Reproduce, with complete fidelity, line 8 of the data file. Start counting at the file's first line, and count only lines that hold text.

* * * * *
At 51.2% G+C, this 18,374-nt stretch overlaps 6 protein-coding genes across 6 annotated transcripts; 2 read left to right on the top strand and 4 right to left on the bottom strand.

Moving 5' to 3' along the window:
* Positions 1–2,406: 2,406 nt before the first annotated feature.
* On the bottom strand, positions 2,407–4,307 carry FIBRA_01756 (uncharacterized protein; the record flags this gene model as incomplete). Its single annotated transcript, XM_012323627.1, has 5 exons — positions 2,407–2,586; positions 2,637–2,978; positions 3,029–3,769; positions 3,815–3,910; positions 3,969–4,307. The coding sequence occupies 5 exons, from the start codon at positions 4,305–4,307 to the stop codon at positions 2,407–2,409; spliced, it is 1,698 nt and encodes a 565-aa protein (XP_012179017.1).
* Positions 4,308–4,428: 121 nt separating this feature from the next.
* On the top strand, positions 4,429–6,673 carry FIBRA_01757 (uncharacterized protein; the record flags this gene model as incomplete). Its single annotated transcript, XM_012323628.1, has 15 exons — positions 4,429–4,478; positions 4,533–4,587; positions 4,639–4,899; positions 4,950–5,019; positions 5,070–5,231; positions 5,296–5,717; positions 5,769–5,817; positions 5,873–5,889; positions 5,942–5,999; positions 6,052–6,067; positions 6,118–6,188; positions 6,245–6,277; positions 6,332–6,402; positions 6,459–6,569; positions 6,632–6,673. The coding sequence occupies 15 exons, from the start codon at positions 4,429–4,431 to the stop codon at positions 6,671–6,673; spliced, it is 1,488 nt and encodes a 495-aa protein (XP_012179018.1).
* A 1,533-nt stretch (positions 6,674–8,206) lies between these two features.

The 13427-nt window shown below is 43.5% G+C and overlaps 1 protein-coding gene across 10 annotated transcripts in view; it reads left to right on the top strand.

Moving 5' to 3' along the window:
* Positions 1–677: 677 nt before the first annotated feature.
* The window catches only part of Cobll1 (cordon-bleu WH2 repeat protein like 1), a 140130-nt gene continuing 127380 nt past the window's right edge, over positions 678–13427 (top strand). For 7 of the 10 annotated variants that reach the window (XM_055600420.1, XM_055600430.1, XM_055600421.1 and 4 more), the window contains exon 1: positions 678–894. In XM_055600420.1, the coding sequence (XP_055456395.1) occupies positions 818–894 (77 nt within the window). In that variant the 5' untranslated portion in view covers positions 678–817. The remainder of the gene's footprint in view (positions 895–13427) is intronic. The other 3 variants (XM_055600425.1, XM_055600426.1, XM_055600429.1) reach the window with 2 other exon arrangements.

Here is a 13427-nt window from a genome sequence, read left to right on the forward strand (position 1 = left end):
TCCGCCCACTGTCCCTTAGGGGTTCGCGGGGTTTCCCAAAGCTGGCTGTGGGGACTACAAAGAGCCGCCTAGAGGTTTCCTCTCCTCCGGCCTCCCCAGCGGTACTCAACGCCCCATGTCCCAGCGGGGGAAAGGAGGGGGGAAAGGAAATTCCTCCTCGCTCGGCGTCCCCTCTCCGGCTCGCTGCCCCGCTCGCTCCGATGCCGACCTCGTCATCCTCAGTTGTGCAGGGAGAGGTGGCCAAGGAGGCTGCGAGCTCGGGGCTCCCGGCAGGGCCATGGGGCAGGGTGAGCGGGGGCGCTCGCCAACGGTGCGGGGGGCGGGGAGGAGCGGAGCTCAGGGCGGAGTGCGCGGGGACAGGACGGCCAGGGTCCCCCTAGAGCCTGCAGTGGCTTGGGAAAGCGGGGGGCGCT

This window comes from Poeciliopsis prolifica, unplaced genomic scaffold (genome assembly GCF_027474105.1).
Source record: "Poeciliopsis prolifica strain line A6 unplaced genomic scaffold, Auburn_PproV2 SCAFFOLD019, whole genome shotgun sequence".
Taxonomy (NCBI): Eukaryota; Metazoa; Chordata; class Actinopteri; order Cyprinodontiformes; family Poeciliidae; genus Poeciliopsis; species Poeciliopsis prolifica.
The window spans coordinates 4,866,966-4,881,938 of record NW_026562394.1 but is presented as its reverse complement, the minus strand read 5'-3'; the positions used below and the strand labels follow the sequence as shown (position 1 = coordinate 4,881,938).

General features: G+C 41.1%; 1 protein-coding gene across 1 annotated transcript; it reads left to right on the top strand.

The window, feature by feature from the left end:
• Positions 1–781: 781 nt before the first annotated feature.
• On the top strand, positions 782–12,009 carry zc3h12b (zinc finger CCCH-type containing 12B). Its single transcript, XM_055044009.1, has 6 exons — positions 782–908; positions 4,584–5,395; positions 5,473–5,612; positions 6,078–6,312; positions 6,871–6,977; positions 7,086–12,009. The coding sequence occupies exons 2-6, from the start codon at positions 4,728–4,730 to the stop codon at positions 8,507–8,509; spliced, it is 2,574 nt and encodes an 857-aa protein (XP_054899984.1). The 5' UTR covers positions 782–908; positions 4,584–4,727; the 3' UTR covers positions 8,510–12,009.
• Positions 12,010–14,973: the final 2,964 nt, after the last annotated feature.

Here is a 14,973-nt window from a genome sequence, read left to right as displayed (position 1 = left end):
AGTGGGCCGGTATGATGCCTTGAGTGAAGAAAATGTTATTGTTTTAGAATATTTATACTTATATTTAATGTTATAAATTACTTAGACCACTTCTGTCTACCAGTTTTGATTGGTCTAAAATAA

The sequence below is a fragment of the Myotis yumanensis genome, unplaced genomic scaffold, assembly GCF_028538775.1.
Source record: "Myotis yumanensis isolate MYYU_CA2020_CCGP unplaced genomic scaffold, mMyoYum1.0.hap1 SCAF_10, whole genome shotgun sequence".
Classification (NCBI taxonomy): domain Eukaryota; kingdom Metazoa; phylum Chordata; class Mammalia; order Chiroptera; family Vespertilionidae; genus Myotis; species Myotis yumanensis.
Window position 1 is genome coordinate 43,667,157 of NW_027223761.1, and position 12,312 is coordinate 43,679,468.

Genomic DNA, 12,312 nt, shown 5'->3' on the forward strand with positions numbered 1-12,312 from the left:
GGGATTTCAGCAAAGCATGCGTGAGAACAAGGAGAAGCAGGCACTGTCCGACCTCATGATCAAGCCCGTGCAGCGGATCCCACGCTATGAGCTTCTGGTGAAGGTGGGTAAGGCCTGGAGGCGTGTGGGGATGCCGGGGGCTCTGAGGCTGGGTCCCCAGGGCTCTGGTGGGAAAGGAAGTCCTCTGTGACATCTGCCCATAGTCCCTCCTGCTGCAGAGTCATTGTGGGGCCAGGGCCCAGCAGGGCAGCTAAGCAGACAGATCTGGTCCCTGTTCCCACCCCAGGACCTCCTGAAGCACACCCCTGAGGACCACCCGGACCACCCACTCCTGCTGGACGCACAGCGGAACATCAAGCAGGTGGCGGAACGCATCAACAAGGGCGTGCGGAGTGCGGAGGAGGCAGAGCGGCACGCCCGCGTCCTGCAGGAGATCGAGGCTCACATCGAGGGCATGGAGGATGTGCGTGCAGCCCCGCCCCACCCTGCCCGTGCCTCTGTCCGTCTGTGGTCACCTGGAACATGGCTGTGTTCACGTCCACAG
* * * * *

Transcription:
The 13427-nt window shown below is 43.5% G+C and overlaps 1 protein-coding gene across 10 annotated transcripts in view; it reads left to right on the top strand.